TS Evangelist
Even if they are valid... what Qualcomm is saying is that their top-of-the-line CPU is equal to one of Intel's slowest mobile CPUs that is already 2 generations old (the 10x series is releasing within a few weeks I believe).

Yes, it's still impressive, but let me know when it performs on par with an i7... from the current generation :)
 

actionjksn

TS Member
This isn't something I would probably buy but it would be fine for a lot of people. Some people don't need anything more than MS Office and need high battery life more than anything else, so it would be fine. I think it would be great for long flights, watching movies and stuff.
 

hover389

TS Rookie
"It’s worth noting, though, that a 2K screen was used for Intel’s model, while Qualcomm’s design uses an FHD display, helping put the Adreno 680 ahead of the UHD Graphics 620."

Taints the results. That's twice the number of pixels. If they are willing to pull those shenanigans I wonder what else they are willing to do.
Umm, last time I checked FHD was 1920x1080 while 2K was 2048x1080. That's hardlty 2x the pixels. More like 12.5% more pixels for 2K.
Yeah, people mistakenly sometimes seem to think 1440p is 2k when its actually 2.5k
 
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captaincranky

TechSpot Addict
Powering the screen is a huge part of laptop battery life. The Intel laptop has double the resolution, but more than half the battery life. It looks like Intel won to me.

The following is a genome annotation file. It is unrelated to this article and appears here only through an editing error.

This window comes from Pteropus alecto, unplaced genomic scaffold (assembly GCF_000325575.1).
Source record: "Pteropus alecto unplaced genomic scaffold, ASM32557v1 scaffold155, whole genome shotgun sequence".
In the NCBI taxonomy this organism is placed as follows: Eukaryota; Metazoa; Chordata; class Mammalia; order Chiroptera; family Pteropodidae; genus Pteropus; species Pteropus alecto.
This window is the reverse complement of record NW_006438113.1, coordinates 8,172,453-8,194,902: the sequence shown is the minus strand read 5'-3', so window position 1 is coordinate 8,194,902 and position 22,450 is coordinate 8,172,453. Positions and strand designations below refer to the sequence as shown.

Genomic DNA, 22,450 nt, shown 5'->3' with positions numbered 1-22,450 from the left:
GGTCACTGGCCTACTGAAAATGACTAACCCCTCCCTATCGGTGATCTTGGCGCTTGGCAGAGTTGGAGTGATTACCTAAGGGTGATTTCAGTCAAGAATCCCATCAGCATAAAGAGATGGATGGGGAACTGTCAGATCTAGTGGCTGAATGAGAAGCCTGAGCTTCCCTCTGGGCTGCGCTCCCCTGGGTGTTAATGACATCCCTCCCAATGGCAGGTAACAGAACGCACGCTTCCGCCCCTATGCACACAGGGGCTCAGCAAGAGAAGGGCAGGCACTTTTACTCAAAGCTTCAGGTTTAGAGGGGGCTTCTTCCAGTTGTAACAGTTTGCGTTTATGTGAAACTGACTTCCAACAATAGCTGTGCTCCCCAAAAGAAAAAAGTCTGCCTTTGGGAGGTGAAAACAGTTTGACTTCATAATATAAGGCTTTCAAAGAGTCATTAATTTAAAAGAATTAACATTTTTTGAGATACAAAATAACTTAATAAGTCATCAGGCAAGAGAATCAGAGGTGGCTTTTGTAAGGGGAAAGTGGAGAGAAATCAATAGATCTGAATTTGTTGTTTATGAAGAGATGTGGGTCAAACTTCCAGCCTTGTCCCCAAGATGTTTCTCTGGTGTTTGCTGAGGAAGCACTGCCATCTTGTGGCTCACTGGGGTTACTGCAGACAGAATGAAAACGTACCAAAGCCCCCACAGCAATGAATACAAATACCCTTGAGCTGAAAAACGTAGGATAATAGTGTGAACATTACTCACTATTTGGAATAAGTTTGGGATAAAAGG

As for the testing procedures, this is the kind of nonsense that went on back in the heyday of home audio, and goes on yet today, in the "vinyl is better than CD audio", power struggle

People who don't understand those spec comparisons, believe whatever makes them feel better about themselves, then sit around listening to clicks, pops, and skips all night, if the kids jump up and down on the floor.

I have mixed feelings about 2K resolution in a laptop from the jump (*). At 27" though which is likely the typical enthusiast's preference, (Let's call it "Full 2K"), the screen accuracy and definition, mops the floor with FHD

(*) I have even more reservations about the the necessity of the resolution with the iPhones, "retina display". I think people may have been sold a phony bill of goods on that one.